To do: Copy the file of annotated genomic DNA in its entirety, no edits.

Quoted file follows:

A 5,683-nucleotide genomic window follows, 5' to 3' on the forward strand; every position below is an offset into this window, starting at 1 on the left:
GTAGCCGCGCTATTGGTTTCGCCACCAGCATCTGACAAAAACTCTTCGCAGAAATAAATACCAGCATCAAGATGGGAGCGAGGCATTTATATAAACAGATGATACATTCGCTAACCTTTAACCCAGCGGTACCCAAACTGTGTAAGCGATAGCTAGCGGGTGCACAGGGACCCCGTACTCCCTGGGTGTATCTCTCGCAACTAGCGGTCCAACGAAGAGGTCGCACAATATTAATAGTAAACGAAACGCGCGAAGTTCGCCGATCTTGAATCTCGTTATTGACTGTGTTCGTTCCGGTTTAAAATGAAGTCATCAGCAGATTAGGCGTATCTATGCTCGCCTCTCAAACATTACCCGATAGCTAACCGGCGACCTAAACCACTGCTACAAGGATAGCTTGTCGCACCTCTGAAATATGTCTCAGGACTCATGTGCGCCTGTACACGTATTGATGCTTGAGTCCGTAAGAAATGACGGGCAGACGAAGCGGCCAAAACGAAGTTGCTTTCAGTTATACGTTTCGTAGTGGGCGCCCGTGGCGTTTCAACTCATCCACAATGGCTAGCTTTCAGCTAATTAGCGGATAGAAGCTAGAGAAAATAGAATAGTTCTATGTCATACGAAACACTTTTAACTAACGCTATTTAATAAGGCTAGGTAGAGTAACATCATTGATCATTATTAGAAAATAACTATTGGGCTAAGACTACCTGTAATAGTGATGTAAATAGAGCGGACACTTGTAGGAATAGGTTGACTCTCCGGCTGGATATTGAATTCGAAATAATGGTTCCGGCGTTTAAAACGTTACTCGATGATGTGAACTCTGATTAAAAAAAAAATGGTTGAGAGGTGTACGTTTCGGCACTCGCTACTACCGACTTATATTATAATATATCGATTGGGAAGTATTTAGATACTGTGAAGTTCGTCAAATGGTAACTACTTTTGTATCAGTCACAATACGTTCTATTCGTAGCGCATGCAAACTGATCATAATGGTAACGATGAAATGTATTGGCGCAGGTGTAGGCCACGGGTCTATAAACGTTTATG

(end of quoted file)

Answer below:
A 5,683-nucleotide genomic window follows, 5' to 3' on the forward strand; every position below is an offset into this window, starting at 1 on the left:
GTAGCCGCGCTATTGGTTTCGCCACCAGCATCTGACAAAAACTCTTCGCAGAAATAAATACCAGCATCAAGATGGGAGCGAGGCATTTATATAAACAGATGATACATTCGCTAACCTTTAACCCAGCGGTACCCAAACTGTGTAAGCGATAGCTAGCGGGTGCACAGGGACCCCGTACTCCCTGGGTGTATCTCTCGCAACTAGCGGTCCAACGAAGAGGTCGCACAATATTAATAGTAAACGAAACGCGCGAAGTTCGCCGATCTTGAATCTCGTTATTGACTGTGTTCGTTCCGGTTTAAAATGAAGTCATCAGCAGATTAGGCGTATCTATGCTCGCCTCTCAAACATTACCCGATAGCTAACCGGCGACCTAAACCACTGCTACAAGGATAGCTTGTCGCACCTCTGAAATATGTCTCAGGACTCATGTGCGCCTGTACACGTATTGATGCTTGAGTCCGTAAGAAATGACGGGCAGACGAAGCGGCCAAAACGAAGTTGCTTTCAGTTATACGTTTCGTAGTGGGCGCCCGTGGCGTTTCAACTCATCCACAATGGCTAGCTTTCAGCTAATTAGCGGATAGAAGCTAGAGAAAATAGAATAGTTCTATGTCATACGAAACACTTTTAACTAACGCTATTTAATAAGGCTAGGTAGAGTAACATCATTGATCATTATTAGAAAATAACTATTGGGCTAAGACTACCTGTAATAGTGATGTAAATAGAGCGGACACTTGTAGGAATAGGTTGACTCTCCGGCTGGATATTGAATTCGAAATAATGGTTCCGGCGTTTAAAACGTTACTCGATGATGTGAACTCTGATTAAAAAAAAAATGGTTGAGAGGTGTACGTTTCGGCACTCGCTACTACCGACTTATATTATAATATATCGATTGGGAAGTATTTAGATACTGTGAAGTTCGTCAAATGGTAACTACTTTTGTATCAGTCACAATACGTTCTATTCGTAGCGCATGCAAACTGATCATAATGGTAACGATGAAATGTATTGGCGCAGGTGTAGGCCACGGGTCTATAAACGTTTATG